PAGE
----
legasista_main 22 Aug

Nippon Ichi Software is well known for its JRPG and strategy titles that usually bear ridiculously strange names. These games have somewhat of a cult following, and it seems like NIS is trying to change that with Legasista. While the name is still a little strange, the game itself harks back to old school dungeon crawlers and it is relatively easy to just pick up and play. Yes, it is still as anime as ever, but even if you’re not overly fond of the art style, you might want to give Legasista a shot if you’re a fan of action RPGs.

Stereotypes not pictured: shy female protagonist, giant robot

You won’t find any turn based battles here. Legasista is an action RPG and plays similar to games like Secret of Mana, or even the top-down Legend of Zelda titles. While it might seem simple at first, the game will keep nudging you in the side like that annoying friend at the movies saying, “Hey, did you know you can do this too?” The game is very customizable, and that might not necessarily be a good thing.

In Legasista you play as Alto, a young explorer with blue, spiky hair that is trying to save his sister who was cursed and turned into a crystal. He lives in a world where science and technology have been deemed witchcraft, and he has to explore an old research lab so overgrown with ivy that people just call it “The Ivy Tower” to find an ancient relic and cure his sister. Along the way, he meets a very interesting cast of characters, including a well-endowed witch, a half-human half-dragon, and talking bean sprouts. Yes, talking bean sprouts. The story itself is quite repetitive, and you might find yourself glossing over some of the cut-scenes between dungeons because you’ve already seen it a few times before.

The dungeon crawling aspect of Legasista is fun in small to medium doses. The dungeons in the story mode start off super easy to the point where you can just go in, kill everything and head for the exit in no time. As you get farther on you have to be a little more careful about where you step, especially since you have a limited line of sight. Enemies are more powerful, there are more traps you can trigger on the ground, and you will die if you try and rush. Trolling through dungeons can get a little repetitive, so marathon sessions aren’t recommended. If you play for an hour or two at a time you’ll enjoy the game much more.

To spice things up, you unlock random dungeons called “Ran-geons” when you progress far enough in the story. These are the multi floor dungeons where you will probably spend most of your time leveling up. They can start off easy, but as you go through the gates to the next floor you’re never sure what to expect. The gates come in different varieties and some will increase the drop rate of items, some will increase the probability of getting good loot, and some will increase the level of the monsters. The gates are random on every floor, so there’s a definite luck factor with these dungeons. Ran-geons get addicting because you’re always trying to get to that next floor.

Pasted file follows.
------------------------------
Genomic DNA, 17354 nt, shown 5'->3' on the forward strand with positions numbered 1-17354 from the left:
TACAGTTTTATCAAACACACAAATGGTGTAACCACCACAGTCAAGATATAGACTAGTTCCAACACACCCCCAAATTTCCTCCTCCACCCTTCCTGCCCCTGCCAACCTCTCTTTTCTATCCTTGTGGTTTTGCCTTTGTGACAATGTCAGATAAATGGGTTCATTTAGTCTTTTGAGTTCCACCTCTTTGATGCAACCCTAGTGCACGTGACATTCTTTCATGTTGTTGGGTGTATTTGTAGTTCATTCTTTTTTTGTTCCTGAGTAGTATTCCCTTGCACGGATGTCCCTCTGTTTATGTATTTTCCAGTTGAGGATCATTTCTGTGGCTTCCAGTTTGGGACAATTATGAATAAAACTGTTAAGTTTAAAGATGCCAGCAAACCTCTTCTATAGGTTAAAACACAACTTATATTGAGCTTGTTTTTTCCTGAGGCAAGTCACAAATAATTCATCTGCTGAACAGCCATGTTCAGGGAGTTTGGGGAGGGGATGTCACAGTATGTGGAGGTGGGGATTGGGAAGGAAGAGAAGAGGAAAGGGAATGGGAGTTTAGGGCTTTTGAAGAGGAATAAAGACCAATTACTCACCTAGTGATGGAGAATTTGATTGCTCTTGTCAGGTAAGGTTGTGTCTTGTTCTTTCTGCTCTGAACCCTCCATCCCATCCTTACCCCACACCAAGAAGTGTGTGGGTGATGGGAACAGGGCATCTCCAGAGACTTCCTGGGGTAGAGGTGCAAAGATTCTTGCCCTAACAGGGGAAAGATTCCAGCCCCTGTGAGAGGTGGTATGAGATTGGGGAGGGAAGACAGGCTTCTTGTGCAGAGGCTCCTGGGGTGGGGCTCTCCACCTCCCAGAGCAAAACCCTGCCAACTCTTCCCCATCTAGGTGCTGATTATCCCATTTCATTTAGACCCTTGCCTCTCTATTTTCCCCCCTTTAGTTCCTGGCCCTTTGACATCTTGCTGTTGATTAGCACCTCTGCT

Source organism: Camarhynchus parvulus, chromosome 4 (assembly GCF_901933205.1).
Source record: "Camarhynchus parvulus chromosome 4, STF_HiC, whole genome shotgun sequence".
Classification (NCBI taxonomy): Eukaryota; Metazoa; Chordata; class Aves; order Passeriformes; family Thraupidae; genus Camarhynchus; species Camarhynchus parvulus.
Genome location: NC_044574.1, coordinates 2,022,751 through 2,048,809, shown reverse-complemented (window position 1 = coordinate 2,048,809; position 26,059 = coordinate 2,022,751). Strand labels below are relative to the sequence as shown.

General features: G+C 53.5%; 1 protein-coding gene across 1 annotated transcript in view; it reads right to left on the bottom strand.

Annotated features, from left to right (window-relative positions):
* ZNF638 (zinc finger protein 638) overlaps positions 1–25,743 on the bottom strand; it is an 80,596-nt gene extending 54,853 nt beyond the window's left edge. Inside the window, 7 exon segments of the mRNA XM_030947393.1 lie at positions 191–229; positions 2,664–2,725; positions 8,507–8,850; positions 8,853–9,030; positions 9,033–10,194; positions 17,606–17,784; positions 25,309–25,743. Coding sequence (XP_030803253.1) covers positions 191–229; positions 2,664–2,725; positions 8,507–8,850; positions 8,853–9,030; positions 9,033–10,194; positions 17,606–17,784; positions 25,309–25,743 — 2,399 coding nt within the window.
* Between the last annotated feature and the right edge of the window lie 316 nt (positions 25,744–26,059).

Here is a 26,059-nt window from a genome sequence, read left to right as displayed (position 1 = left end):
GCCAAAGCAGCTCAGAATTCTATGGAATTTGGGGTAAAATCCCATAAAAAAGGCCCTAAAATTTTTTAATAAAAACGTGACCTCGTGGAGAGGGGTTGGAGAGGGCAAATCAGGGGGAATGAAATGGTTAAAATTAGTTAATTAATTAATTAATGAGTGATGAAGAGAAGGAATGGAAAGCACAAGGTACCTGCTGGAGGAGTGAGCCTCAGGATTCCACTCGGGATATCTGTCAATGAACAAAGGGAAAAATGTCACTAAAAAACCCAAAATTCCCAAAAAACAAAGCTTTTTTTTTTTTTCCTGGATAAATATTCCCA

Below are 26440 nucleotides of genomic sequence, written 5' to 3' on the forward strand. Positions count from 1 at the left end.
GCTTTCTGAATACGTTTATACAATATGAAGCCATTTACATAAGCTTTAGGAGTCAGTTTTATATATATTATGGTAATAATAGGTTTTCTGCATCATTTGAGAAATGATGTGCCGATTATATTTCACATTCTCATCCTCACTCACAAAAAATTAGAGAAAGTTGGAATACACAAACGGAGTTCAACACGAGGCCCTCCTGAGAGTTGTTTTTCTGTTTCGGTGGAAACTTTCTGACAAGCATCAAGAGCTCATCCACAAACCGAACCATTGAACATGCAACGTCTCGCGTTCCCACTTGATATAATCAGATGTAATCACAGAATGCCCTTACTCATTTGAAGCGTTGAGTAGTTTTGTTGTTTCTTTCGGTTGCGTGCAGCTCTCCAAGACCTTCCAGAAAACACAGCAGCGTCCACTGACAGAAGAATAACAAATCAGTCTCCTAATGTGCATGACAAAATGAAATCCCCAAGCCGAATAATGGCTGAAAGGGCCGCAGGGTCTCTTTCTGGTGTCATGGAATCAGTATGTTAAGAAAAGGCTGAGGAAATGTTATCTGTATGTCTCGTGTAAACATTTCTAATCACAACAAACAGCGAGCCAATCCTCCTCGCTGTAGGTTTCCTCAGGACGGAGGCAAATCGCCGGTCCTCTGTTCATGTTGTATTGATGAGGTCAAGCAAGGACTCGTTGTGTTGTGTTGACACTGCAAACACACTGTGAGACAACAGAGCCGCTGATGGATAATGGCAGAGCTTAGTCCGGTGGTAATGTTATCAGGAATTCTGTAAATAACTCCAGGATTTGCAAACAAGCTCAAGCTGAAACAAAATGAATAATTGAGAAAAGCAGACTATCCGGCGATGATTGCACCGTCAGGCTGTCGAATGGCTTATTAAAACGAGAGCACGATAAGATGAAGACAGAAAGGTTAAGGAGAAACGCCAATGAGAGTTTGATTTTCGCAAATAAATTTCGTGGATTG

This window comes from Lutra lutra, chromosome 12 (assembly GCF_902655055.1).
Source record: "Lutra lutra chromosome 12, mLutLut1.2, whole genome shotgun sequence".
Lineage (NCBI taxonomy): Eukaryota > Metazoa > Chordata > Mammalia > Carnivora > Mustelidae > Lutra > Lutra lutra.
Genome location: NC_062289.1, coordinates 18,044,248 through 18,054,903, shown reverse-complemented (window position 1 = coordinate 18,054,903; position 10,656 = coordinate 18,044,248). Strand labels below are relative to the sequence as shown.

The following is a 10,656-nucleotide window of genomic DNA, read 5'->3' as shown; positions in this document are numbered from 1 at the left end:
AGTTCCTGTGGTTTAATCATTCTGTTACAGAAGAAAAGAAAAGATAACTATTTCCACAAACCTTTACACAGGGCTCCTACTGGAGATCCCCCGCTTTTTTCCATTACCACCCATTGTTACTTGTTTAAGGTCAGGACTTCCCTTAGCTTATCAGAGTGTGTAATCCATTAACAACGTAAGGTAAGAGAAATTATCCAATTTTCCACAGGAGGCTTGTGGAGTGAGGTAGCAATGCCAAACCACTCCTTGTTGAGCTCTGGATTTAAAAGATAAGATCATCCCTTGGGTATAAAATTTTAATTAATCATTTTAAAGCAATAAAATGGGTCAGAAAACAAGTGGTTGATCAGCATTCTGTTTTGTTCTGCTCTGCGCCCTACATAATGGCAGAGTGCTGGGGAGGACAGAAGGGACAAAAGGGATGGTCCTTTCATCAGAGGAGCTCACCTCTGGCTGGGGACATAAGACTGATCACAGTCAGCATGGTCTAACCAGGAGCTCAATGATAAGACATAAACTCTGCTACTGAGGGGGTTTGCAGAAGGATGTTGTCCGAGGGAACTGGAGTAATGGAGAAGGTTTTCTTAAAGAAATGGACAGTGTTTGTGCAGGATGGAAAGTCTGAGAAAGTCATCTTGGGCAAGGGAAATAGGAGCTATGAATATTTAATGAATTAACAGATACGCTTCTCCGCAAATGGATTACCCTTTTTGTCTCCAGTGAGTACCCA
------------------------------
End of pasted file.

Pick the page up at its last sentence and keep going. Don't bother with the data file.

Your equipment acts as part of your health bar. As you get hit your equipment breaks, but it gets restored in between dungeons.

Another thing you unlock as you progress in the game is different customization options. These range from equipment, to character appearance, and everything in between. The equipment menu is a bit of a mess. Most of the equipment have seemingly random names, so you have to go through everything to see exactly what they do. You can also discard older equipment, take their power-ups and put those buffs on your stronger stuff. It is all pretty difficult to keep track of, and if you don’t manage it regularly it can get pretty overwhelming.

I want to make my own character, but I’d go crazy trying.

The characters themselves are also customizable. In addition to changing your characters’ jobs, they also have jobs within jobs. Each sub-job has different attributes and can be used for different play styles and scenarios. You can also make brand new characters if you hate all of the ones that go along with the story. You can pick a pre-defined model, or draw your own from scratch. If you have the patience and an artistic touch you can make a sprite of whatever character you want.

Legasista won’t overly impress you with its graphics, but it doesn’t look bad by any means. The dungeons can get a little bland after a while, but the characters are all well done, and there is a decent variety when it comes to enemies, even though there are palette swaps galore. While some enemies are pretty simple, others actually look really cool. The static cut-scenes are also back, and those are a little disappointing since the characters don’t have many different poses. It’s hard to convey emotion when you’re standing perfectly still.

Be prepared to do plenty of reading when cut-scenes roll around because the entire voice track is in Japanese. All in all it’s not that bad, and if they tried to match up English voices to some of those characters the results would probably be cringe worthy. The soundtrack is catchy as hell though. You’ll be drawn in right from the opening song.

While this game still isn’t for everybody, Legasista opens itself up to a broader audience. The dungeon crawling is addicting, and a little tedious if played for an extended period of time. The customization options can be mind boggling at times, but you don’t have to use all of them to the fullest if you just want to sit down and enjoy the game. Legasista is definitely worth playing, but the repetitive nature of the story and gameplay keeps it from being great.

  • Name: Legasista
  • Available on: PS3
  • Developed by: System Prisma
  • Published by: NIS America
  • Price: $29.99
  • Release date: August 21, 2012
  • Elder-Geek Score: 4 out of 5 / Worth Buying